Child Labour Laws: Addressing Gaps In Legislation To Safeguard The Right Of Children


Child labor has persisted as a significant challenge, particularly in developing nations, despite efforts to address it through legislation and initiatives. Its historical presence spans not only impoverished regions of developing countries but also extends to developed nations until the early 20th century. Despite global attempts to eradicate child labor, it remains widespread. In India, the issue is deeply entrenched, with poverty serving as a major driver. While child labor occurs in both urban and rural areas, its prevalence is notably higher in rural regions, largely due to elevated poverty levels. Many impoverished rural families migrate to urban centers in pursuit of improved prospects, often resulting in the exploitation of their children for additional income and sustenance. This research paper aims to comprehensively explore the various facets of child labor discrimination, with a particular focus on its manifestation in India. Through critical analysis, it seeks to shed light on the complex dynamics underlying this pervasive issue and offer insights for potential interventions and policy reform.

Keywords: child labour, forms, factors, discrimination.


“There can be no keener revelation of a society’s soul than the way in which it treats its Children.” – Nelson Mandela

As per the International Labour Organization (ILO), child labor is described as any form of work that robs children of their childhood, potential, and dignity, and is detrimental to their physical and mental development. It encompasses tasks that pose mental, physical, social, or moral risks to children, preventing them from attending school, forcing them to leave school prematurely, or compelling them to balance school attendance with excessively long and strenuous work.

UNICEF reports that there are around 10.1 million children engaged in child labor in India presently. This constitutes roughly 13% of the workforce, meaning one out of every ten workers in India is a child. These children are entitled to legal protections and guaranteed access to education and mid-day meals until they reach the age of 14.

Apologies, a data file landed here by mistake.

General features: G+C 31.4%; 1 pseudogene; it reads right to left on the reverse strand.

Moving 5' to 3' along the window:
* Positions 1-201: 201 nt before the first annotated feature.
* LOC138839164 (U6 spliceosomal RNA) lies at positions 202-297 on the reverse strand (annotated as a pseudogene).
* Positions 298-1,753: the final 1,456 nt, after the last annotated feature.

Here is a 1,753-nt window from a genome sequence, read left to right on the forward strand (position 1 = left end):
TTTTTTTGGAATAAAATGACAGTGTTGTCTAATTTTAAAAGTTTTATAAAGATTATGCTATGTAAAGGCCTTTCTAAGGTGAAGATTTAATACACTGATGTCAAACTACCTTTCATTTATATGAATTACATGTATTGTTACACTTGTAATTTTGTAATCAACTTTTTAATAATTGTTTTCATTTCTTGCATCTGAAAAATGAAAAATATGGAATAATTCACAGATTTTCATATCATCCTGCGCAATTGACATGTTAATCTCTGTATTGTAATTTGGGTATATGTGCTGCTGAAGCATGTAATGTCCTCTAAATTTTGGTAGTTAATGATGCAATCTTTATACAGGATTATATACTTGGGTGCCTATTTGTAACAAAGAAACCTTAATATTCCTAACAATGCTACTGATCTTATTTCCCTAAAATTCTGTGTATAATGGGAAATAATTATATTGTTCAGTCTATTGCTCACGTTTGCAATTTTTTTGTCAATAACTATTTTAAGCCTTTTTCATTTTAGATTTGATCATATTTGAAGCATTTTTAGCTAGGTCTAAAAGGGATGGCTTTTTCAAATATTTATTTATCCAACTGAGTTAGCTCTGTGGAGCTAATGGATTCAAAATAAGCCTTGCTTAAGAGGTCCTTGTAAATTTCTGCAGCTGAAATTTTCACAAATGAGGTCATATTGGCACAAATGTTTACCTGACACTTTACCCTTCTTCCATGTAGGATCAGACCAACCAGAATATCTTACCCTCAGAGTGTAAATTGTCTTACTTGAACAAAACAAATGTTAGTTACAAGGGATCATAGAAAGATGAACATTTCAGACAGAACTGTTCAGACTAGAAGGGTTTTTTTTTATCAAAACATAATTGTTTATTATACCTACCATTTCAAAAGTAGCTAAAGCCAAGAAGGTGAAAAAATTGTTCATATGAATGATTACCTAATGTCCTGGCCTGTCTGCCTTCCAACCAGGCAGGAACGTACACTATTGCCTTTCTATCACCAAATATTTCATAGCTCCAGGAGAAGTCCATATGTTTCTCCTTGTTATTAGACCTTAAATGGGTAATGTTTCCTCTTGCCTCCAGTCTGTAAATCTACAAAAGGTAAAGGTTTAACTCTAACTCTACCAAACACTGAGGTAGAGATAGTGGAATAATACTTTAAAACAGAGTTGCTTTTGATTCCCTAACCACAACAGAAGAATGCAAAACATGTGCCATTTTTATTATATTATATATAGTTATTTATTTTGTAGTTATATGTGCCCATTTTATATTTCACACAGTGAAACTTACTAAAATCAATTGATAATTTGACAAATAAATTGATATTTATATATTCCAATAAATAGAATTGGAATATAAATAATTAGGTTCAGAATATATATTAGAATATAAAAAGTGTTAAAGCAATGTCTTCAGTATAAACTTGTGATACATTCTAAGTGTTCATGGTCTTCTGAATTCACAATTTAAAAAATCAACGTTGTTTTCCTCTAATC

Child labor remains a pressing social issue in our country, requiring serious attention from policymakers, government agencies, academics, and researchers across various disciplines, particularly law. There is a need to assess whether existing laws are adequate in addressing this issue or if they merely serve as superficial efforts to show a commitment to eradicating child labor, while allowing its continued prevalence to meet market demands. Child labor impedes economic development and perpetuates poverty by depriving underprivileged children of education and opportunities for social advancement. It persists not only in its current forms but also in evolving dimensions. The current laws aim to restrict and regulate rampant child labor practices occurring in various sectors including industry, domestic work, and commerce. from economic factors like poverty or if it’s also influenced by societal attitudes and norms, leading to its persistence despite decades of legislative efforts and social policies aimed at eradication.

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Author: Jaismeen Kaur